Protecting Yourself from fraudulent iTunes Store Activity

In recent weeks, more and more iTunes users have been reporting fraudulent activity on their iTunes Store accounts, reporting hundreds or even thousands of dollars worth of bogus purchases. With the reports of this type of fraud on the uptick in recent weeks, many users have been quick to blame Apple or PayPal, as many of the affected iTunes accounts were linked to PayPal accounts.

But the problem cannot be blamed on a software security flaw, nor can it be fixed with a quick patch. The problem, it seems, actually lies with iTunes users.

That’s right: iTunes users are the store’s big security flaw. Here’s what you need to know in order to keep yourself and your iTunes account safe.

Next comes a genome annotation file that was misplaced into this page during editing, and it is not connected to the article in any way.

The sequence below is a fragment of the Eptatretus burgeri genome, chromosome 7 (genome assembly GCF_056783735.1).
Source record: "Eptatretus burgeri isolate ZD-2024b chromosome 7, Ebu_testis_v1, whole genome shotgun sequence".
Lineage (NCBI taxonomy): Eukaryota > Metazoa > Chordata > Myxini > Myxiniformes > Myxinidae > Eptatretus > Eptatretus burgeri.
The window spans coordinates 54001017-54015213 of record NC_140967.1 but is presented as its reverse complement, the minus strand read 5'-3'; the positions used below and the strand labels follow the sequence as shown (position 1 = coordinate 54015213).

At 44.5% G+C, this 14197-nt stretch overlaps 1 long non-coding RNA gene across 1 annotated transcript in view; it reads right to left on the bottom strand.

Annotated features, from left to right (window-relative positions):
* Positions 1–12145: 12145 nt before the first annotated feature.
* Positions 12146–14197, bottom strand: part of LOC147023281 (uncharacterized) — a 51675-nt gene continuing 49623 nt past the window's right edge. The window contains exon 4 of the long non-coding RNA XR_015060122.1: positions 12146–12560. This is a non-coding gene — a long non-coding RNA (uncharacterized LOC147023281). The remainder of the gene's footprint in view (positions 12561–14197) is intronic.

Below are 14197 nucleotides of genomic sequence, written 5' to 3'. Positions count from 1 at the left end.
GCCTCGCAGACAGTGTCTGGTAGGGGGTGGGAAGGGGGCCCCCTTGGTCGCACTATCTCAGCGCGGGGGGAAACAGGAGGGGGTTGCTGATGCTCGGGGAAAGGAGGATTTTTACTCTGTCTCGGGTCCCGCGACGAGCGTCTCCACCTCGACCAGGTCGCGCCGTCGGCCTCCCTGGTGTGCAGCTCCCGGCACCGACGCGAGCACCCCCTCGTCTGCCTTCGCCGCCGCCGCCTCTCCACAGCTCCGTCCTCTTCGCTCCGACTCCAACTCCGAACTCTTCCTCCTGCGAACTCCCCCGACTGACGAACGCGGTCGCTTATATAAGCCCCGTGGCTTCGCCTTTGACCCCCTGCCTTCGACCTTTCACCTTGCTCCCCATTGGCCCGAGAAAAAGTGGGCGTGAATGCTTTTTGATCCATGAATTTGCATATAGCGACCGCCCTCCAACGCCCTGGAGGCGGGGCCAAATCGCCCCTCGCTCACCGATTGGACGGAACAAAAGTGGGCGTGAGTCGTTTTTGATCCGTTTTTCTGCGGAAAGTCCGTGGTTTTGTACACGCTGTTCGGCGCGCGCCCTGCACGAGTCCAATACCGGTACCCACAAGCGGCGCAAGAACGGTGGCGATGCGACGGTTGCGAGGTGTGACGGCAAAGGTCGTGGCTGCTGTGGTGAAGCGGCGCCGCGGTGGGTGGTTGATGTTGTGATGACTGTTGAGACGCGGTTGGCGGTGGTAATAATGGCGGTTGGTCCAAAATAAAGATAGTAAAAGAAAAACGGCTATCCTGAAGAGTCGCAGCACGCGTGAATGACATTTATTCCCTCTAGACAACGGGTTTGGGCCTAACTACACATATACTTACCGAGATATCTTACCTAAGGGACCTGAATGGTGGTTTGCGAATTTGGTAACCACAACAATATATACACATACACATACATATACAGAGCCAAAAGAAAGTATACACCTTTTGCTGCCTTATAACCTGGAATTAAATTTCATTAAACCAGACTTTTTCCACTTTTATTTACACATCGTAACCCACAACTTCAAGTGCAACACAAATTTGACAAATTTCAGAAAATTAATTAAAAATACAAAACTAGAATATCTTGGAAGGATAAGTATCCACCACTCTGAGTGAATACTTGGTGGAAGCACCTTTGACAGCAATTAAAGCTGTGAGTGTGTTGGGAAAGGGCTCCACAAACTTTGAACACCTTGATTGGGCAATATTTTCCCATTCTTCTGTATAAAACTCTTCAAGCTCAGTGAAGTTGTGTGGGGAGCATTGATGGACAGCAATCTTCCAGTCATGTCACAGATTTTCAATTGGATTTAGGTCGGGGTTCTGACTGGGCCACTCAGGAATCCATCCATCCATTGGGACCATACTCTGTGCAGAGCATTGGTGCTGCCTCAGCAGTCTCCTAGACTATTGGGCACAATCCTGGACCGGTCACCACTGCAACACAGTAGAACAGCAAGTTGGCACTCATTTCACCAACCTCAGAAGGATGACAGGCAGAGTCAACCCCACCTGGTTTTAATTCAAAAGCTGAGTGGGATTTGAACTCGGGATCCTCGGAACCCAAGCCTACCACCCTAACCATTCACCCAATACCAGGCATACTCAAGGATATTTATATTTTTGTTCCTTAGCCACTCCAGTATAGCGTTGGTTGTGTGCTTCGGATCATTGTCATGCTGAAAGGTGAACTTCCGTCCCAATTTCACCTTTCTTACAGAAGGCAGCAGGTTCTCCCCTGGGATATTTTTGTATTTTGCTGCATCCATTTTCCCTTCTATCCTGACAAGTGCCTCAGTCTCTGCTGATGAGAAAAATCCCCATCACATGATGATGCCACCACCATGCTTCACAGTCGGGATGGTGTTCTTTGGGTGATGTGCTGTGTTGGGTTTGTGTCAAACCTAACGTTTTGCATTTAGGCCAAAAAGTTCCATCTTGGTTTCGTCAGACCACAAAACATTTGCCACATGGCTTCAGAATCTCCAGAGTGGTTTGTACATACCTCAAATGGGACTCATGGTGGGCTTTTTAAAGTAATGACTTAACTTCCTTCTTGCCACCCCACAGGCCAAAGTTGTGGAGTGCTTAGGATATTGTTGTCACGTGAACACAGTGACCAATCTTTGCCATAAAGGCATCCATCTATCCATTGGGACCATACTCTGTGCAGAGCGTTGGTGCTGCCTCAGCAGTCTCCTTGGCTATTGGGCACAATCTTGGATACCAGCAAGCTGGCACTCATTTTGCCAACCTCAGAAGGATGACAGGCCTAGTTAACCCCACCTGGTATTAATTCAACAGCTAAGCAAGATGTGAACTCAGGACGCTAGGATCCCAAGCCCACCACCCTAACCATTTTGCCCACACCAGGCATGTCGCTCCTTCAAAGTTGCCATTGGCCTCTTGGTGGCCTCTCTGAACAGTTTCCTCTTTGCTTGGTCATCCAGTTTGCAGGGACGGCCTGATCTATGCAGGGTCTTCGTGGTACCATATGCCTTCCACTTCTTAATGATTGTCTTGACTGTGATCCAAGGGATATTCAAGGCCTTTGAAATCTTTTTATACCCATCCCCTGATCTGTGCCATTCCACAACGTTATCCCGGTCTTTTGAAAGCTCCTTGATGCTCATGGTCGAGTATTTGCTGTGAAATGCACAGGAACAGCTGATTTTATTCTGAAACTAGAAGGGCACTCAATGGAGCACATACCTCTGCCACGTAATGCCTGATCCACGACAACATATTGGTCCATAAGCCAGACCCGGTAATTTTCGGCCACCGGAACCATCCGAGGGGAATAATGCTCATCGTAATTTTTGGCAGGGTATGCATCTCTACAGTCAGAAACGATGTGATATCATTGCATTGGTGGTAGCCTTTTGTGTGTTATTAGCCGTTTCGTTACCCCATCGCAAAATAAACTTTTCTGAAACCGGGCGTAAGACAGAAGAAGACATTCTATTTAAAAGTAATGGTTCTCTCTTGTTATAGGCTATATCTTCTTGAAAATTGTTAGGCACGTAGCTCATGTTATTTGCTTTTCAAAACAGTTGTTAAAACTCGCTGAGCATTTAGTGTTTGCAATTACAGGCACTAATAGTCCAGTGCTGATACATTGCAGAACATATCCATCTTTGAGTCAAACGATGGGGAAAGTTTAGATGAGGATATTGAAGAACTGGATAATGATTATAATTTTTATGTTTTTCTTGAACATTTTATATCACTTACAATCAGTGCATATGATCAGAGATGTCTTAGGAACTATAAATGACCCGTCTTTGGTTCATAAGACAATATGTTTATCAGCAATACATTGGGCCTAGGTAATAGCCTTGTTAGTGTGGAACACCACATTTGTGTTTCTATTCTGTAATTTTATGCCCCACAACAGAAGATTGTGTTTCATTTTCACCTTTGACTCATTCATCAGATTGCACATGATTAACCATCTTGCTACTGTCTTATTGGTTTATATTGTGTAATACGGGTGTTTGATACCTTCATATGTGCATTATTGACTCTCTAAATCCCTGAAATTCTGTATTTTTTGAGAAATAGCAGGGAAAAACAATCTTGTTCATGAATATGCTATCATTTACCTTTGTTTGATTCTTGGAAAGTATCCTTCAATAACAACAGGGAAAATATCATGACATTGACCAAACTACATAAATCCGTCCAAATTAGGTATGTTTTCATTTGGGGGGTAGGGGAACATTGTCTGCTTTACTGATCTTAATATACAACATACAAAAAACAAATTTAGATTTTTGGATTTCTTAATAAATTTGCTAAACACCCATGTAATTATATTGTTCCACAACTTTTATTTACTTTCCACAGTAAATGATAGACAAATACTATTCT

How to Convert DVDs for iPhone, iPad, and other Apple Devices

If you’re like a lot of our readers (and editors) you have more than one Apple media device on which you play videos—a click wheel iPod, iPod touch, iPhone, iPad, and Apple TV. While having such a collection allows you to play videos in just about any environment, it does pose this question: If you want to rip a DVD you own or encode a video on your hard drive just once—for all your Apple devices—what’s the best option? Two answers present themselves:

1. Encode for the least-capable device.

2. There isn’t a single best option. You should encode more than once.

Let’s take them in order.

How to disable Facebook Places

Yesterday Facebook rolled out a new feature called Places that lets you and your friends check in to locations, Foursquare-style. If you'd prefer to keep your location private, or at least stop your friends from posting it, here's how.